Regulated non-quarantine pest Project

An EU funded project for the benefit of the whole EPPO region

NAME OF THE ORGANISM: Phytophthora sojae (Phytophthora megasperma f. sp. glycinea) (PHYTMS)


Name as submitted in the project specification (if different to the preferred name):

Pest category:

1- Identity of the pest/Level of taxonomic listing:

Is the organism clearly a single taxonomic entity and can it be adequately distinguished from other entities of the same rank?

Is the pest defined at the species level or lower?:

Can listing of the pest at a taxonomic level higher than species be supported by scientific reasons or can species be identified within the taxonomic rank which are the (main) pests of concern?
  • Not relevant: Oil and fibre plants sector
Is it justified that the pest is listed at a taxonomic rank below species level?
Not relevant

  • Candidate: Oil and fibre plants sector
2 – Status in the EU:
Is this pest already a quarantine pest for the whole EU?

Presence in the EU:

List of countries (EPPO Global Database):
Croatia (2014); France (1992); Italy (1992)


Justification (if necessary):
Data of the presence of this pest on the EU territory are available in EPPO Global Database ( Experts considered that this pest is present worldwide, wherever soybean is grown, with the exception (?) of Hungary, Slovenia and Swizerland where it was present in the past.

HOST PLANT N°1: Glycine max (GLXMA) for the Oil and fibre plants sector.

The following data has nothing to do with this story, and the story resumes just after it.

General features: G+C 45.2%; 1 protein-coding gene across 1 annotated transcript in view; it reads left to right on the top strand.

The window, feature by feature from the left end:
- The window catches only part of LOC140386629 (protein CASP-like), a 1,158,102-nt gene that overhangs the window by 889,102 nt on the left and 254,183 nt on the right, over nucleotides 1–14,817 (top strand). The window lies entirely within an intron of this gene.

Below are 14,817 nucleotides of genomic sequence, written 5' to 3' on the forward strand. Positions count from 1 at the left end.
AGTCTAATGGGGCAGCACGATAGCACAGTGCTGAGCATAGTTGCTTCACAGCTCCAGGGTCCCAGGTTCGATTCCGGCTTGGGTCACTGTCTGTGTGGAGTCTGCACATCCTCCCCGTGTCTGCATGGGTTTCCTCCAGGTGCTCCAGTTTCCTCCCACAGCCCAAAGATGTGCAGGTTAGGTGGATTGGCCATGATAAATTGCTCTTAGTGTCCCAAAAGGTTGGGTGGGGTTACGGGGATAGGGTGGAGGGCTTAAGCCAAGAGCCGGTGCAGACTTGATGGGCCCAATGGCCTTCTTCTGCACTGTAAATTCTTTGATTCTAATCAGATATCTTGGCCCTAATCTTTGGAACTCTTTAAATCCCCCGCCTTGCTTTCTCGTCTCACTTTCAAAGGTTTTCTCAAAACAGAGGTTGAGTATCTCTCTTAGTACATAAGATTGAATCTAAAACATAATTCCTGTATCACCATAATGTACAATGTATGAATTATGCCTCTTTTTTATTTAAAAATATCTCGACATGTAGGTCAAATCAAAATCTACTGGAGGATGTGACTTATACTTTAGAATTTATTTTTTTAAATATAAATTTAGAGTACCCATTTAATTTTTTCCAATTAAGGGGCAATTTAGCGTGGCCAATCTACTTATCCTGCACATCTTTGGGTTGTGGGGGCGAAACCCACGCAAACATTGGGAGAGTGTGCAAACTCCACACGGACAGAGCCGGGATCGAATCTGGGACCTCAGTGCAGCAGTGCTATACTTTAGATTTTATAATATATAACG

Origin of the listing:
3 - Oil and fibre plants sector: Council Directive 2002/57/EC

Plants for planting:

3 - Is the pest already listed in a PM4 standard on the concerned host plant?
Evaluation continues

4 - Are the listed plants for planting the main* pathway for the "pest/host/intended use" combination? (*: significant compared to others):

This pathogen causes a root rot in soyabean. Phytophthora megasperma f. sp. glycinea is asociated with soil residues (Zecchinelli & Gaudenzi 2002). Directive 92/9/EEC (now 2002/57) requires that inert material should not exceed 0.3% of the total weight of a seed sample. All parts of the soybean plant are susceptible to infection by P. sojae, from germinating seedlings to mature plants. In the field, P. sojae causes damping off of soybean seedlings and a root and stem rot of established plants. Leaves can be infected in the field as a result of rain splash etc. Several species of lupins have also been reported as hosts (Tyler, 2007).
In conclusion there are many references to the efficacy of seed treatments, natural infestation of soil and treatment of soils and soil conditions but no references of the pathogen definitely being naturally seed-borne, could be found, except one. This paper describes P. sojae as transmitted by seeds following artificial inoculation of soyabean seeds in the laboratory (ZhaoHui & Jin, 1997). Experts agreed that there are uncertainties concerning the significance of the seed transmission, and decided to continue the evaluation of the RNQP status.

5 - Economic impact: